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Wednesday, February 20, 2013

Sauerkraut isn't just for hot dogs, it's for breakfast too

When I attended the Fancy Food Show in San Francisco a few weeks ago it was the first time I sampled the Raw Sauerkraut from Sonoma Brinery.

One bite and it reminded me of the salt pickled cabbage my grandma used to make when I was a kid. When I mentioned this to the man at the booth he immediately said, and much to my surprise, "Oh, you mean tsukemono" (pronounced sue-kay-mo-no with a slight "t" sound blended with the "sue" as in "tsu" and the emphasis placed on the "ts" sound rather than the "u"). Of course. He was obviously not Japanese but being a pickling expert I shouldn't have been surprised he was familiar with a wide range of pickled products.

A new variation of my favorite brown rice porridge for breakfast

Immediately I knew it would be good as a side dish, particulary with the okayu (pronounced oh-kī-u) brown rice porridge I'm so fond of. Here's how I had it for breakfest with a piece of canned salmon, a minced umeboshi plum, and some powdered wakame seaweed that I ground up using a mortar and pestle.

And not only does it taste good, it's good for you. Because the sauerkaraut is raw, not pasteurized, it's crisp and contains healthy, naturally occurring probiotics that aid your digestive system.


I found Sonoma Brinery's Raw Sauerkraut in a refrigerated aisle at Whole Foods. The expiration date was three months from now so I got two. I'll be having it for breakfast several times a week from now on.


To make okayu just add water to rice at a ratio of three to one. So one cup of rice to three cups of water. It's easiest to simply make a batch of rice, simmer out almost all of the extra water, and put it in the fridge. Each morning I scoop some out, add it and more water to a saucepan, and let it simmer for 15 minutes or until most of the water has simmered away.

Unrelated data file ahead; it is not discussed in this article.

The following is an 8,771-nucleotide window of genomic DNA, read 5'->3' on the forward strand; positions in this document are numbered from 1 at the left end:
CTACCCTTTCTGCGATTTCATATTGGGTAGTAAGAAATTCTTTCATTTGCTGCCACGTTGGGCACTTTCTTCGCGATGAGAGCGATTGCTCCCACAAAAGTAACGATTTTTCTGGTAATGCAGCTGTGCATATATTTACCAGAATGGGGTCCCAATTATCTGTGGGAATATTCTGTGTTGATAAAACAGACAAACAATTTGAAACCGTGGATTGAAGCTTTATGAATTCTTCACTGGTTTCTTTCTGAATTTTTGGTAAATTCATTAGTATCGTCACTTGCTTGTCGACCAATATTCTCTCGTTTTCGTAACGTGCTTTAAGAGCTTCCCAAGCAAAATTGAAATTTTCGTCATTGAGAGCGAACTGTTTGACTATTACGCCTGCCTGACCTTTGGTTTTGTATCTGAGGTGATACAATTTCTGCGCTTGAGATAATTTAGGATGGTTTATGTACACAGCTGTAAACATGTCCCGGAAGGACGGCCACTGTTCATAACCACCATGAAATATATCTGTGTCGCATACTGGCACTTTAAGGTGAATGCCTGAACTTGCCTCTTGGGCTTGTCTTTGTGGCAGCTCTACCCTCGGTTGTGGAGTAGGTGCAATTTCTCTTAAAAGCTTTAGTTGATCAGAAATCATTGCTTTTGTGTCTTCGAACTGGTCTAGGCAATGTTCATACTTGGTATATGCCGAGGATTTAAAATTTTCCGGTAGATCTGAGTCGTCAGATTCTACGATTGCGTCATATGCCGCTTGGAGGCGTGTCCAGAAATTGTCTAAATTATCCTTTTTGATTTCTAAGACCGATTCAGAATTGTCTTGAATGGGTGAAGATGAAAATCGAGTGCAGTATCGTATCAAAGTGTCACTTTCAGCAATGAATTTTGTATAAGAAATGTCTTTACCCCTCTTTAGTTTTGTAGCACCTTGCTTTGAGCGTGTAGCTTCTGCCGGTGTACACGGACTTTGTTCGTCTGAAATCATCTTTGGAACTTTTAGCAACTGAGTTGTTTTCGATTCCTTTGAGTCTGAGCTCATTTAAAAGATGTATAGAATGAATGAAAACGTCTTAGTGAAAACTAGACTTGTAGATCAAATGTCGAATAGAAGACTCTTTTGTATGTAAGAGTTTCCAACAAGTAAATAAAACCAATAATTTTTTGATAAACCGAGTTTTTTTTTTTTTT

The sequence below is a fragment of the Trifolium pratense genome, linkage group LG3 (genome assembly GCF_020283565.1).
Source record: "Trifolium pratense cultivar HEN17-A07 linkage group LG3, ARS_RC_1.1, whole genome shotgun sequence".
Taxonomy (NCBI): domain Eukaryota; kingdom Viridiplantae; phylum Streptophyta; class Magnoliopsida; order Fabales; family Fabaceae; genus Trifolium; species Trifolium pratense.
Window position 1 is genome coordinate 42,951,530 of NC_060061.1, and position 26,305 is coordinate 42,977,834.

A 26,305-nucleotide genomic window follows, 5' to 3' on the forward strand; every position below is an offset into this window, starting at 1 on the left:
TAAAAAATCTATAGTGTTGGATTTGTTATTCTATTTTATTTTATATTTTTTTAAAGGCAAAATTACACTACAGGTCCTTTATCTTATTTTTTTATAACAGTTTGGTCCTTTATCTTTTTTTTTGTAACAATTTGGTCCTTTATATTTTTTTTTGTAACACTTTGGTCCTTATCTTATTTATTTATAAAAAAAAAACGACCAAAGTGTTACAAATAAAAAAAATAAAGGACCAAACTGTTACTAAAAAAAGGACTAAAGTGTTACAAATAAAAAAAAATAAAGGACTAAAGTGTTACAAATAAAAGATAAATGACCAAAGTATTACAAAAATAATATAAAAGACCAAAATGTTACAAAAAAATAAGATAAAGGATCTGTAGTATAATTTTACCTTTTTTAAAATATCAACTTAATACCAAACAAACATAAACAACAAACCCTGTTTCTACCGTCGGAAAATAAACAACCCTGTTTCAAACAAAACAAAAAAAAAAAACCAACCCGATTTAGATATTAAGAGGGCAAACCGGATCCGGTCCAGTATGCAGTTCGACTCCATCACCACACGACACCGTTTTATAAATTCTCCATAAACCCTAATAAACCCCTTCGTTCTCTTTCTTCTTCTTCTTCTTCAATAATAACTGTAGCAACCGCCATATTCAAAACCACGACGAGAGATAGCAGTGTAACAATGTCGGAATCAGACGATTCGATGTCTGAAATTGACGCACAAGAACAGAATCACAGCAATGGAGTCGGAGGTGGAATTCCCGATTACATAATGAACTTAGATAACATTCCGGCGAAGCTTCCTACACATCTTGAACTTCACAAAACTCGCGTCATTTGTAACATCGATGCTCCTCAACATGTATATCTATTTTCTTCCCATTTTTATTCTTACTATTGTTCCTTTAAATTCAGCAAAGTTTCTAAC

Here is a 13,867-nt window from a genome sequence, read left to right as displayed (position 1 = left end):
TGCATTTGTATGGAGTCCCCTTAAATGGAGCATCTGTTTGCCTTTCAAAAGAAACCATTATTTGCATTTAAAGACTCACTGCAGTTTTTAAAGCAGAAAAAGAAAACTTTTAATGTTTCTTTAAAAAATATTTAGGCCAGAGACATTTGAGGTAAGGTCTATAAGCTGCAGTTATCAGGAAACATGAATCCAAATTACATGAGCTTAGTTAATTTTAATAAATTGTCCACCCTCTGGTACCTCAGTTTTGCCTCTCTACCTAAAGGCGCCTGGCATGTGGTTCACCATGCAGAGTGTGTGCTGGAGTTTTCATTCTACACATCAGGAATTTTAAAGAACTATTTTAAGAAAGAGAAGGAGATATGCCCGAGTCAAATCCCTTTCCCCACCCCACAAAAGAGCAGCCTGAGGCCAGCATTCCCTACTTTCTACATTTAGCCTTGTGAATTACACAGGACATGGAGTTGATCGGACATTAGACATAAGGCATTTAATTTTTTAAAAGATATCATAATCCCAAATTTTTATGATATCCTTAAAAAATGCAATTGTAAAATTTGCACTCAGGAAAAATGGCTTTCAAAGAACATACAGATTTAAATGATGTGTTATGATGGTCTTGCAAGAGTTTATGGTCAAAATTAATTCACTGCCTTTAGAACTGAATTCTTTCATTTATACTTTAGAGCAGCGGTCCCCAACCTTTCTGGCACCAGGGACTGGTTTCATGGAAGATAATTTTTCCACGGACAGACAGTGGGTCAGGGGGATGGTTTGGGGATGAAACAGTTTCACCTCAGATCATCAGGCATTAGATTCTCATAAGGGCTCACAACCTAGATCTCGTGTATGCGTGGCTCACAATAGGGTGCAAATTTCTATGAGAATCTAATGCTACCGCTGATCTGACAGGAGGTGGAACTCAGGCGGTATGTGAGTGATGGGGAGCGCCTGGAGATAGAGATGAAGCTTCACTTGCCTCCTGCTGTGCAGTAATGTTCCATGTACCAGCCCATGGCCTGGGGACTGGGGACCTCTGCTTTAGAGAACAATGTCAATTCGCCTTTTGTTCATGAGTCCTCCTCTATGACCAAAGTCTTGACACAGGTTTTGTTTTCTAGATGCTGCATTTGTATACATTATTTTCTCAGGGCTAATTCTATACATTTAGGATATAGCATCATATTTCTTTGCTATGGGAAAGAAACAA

Also in my basket were Alexandre Kids Eggs. They're local, organic, and pasture raised. Pasture and free range raised is important to me because it gives the chickens a more humane quality of life.


The bottom pic is of Alaxandre Family Farms pasture raised chickens.

The pictures of the battery and cage free hens are what I wonder consider typical for these production methods. There are lots of pictures online of situations that are far worse (cages that are dirtier, more overcrowded, and filled with sick and injured hens). The battery cages are the worst. The cages are so small and crowded the birds can't even spread their wings.

The images illustrate why I'm willing to pay more for pasture raised eggs. And in the big scheme of things more really isn't all that much. An extra $3-$6 per dozen is what it costs to support the best production option of the three. Considering It takes me at least two weeks to go through a dozen eggs, it's not that bad at all.

Photos by Alaxandre Kids

The Alaxandre Kids chickens have their own movable chicken coop, flock guard, sunshine, clean air, green grass to forage on, and dirt for dust baths. Though their lives won't be long and happy the way a pet animal's life would be they are, at the very least, allowed to live in a more humane manner which is something all living creatures deserve.

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